Timing is everything. The more personalized an ad experience is, the better. The privilege to recommend is based on trust. Emotional connections are always stronger than superficial ones.
Chances are, if you’ve been in the marketing world for any amount of time, you know all of these principles and more. You probably employ them, or at least assume their truth, in some way every single day.
But do you really understand why they work?
What is it about the human brain that relies on trust and emotion over hearsay and superficiality almost every time? And how does this effect differ from person to person? Most of these principles boil down not to basic marketing truth but to basic human psychology. And having an understanding of that consumer psychology is imperative to fully exercising those marketing principles.
In Dr. David Lewis’ new book The Brain Sell (Nicholas Brealey Publishing), you can take a dive into how consumer psychology impacts ad viewing, consideration, and purchasing, which reflects the things marketers are doing right (and wrong). And better yet, he does it all from the perspective of the digital marketing trend, bringing tried and true principles into the modern day, still holding their own.
How Frito Lay Leveraged Common Teenage Behaviors to Grow their Market Share
Perhaps one of the most interesting campaigns Dr. Lewis discusses is one created in 2008 by Frito Lay called Hotel 626. The game was a computer-based adventure where players had to fight to escape a haunted hotel, interacting with other players and the program via webcam, microphone, and mobile devices. It was, all in all, a terrifying experience available only at night, and the teenagers loved it.
The campaign was an effort to bring “back from the dead” two unpopular Doritos flavors, and it was wildly successful. First of all, they were able to hold the attention of the players for an average of 13 minutes, which is an eternity for food marketers.
Second of all, they were able to jumpstart their Twitter presence (the platform was still gaining popularity at the time). Of course, if you’ve read any of the previous blogs on the 60 Second Marketer, you know we’re all about ROI, so the important thing is whether or not the campaign generated sales revenue.
Boy, did it ever. The campaign cost less than $1 million, pocket change to a huge conglomerate like Frito Lay, and inspired sales of more than 2 million bags of the relaunched flavors within just three weeks. The campaign won the Cyber Lion that year, and the company recreated the game as Asylum 626 the following Halloween (which was exactly as horrifying as it sounds, though also very successful).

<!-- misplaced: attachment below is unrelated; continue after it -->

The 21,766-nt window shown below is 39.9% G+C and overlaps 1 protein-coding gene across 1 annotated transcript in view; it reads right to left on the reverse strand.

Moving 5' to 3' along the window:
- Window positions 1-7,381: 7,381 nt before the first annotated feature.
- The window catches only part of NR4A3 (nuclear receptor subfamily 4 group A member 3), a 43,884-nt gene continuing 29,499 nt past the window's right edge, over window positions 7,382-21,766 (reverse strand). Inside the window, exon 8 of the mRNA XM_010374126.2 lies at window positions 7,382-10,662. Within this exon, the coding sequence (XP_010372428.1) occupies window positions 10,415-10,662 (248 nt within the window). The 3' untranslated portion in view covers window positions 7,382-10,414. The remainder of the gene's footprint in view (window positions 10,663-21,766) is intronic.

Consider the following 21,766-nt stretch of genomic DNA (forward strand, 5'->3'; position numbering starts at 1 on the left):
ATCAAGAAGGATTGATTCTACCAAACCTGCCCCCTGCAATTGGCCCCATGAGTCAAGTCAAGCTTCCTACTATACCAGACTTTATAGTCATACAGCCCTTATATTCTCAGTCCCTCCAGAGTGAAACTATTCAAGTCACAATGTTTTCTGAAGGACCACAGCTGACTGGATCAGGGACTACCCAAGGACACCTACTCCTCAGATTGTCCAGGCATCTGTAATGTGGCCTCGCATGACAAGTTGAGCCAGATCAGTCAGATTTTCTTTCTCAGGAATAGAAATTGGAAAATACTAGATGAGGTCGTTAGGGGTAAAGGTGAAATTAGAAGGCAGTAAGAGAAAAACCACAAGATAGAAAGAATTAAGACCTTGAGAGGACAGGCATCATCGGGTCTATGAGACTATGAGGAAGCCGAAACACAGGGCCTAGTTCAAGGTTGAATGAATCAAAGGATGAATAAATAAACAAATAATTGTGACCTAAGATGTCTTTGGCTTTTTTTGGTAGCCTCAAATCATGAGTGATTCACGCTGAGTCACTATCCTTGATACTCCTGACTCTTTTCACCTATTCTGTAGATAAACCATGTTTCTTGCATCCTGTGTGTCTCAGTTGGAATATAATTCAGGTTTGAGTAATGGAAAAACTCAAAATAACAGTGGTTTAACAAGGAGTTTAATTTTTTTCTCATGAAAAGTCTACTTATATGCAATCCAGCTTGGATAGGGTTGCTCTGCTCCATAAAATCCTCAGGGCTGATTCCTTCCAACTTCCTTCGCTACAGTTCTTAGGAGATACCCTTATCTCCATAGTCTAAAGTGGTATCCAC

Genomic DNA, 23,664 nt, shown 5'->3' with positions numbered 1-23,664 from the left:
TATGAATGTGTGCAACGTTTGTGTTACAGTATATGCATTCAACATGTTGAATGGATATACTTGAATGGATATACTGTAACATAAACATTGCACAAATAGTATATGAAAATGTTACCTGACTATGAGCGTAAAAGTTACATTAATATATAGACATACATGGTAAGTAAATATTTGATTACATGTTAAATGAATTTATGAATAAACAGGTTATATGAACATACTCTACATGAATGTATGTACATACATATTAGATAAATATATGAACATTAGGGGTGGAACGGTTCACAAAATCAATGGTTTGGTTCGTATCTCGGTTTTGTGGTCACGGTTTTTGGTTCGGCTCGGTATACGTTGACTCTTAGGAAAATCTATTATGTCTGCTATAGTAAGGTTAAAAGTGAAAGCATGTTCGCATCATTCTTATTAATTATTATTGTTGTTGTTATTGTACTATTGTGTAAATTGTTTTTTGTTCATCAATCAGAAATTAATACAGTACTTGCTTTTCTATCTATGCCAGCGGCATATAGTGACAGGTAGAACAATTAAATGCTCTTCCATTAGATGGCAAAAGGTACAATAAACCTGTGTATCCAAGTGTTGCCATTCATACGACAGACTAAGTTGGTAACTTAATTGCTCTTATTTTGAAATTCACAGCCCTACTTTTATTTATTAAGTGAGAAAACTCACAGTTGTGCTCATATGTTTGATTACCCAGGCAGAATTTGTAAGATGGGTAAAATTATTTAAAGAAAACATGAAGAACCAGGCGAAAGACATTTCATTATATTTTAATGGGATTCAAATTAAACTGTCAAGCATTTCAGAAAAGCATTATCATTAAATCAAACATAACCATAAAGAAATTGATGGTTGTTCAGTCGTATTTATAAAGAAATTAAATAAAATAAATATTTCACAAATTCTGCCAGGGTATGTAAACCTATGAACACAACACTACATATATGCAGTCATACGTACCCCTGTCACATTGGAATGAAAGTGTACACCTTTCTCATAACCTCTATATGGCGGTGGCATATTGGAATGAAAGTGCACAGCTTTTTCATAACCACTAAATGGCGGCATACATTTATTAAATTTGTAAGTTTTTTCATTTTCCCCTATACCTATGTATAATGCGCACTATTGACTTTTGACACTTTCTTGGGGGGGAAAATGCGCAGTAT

Some of the coolest aspects of this campaign were the technologies involved. In the re-created version, Asylum 626, the webcam actually employed head-tracking capabilities, requiring players to physically dodge attacks. In both versions, players could ask for help via a live Twitter stream, and their friends could help rescue them by banging on their keyboards. They were even shown pictures of multiple Facebook friends and asked to choose who would live.
But perhaps even cooler than the technology is the psychology behind the phenomenon. Until that point, Frito Lay had been putting a lot of effort into marketing to moms. But they realized at some point that it wasn’t working, and they decided to turn their attention to their actual consumers: teenagers. To do that, they needed to endure one of the hardest tasks in psychology: to understand the minds of volatile teenagers.
Actually, what they found was both simple and accurate. Teenagers don’t yet have fully matured prefrontal cortexes, meaning they are not as capable of making mature decisions and are especially vulnerable to fear-related stimuli.
Basically, it means that the easiest way to get a teenager to eat a high-fat snack is to scare him into doing it while rewarding him simultaneously. By forcing the teens to make decisions under high-stress situations, the campaign created a connection between high-stress situations and the desire for certain flavors of chips.
Manipulative? Maybe. Genius? Definitely.
Every marketing decision should be made with psychology in mind, because every purchasing decision is.
Hotel 626 is just one fascinating example of the case studies found in The Brain Sell. Click here to find the book on Amazon, and don’t forget to consider the psychology of your consumers the next time you evaluate your marketing strategy.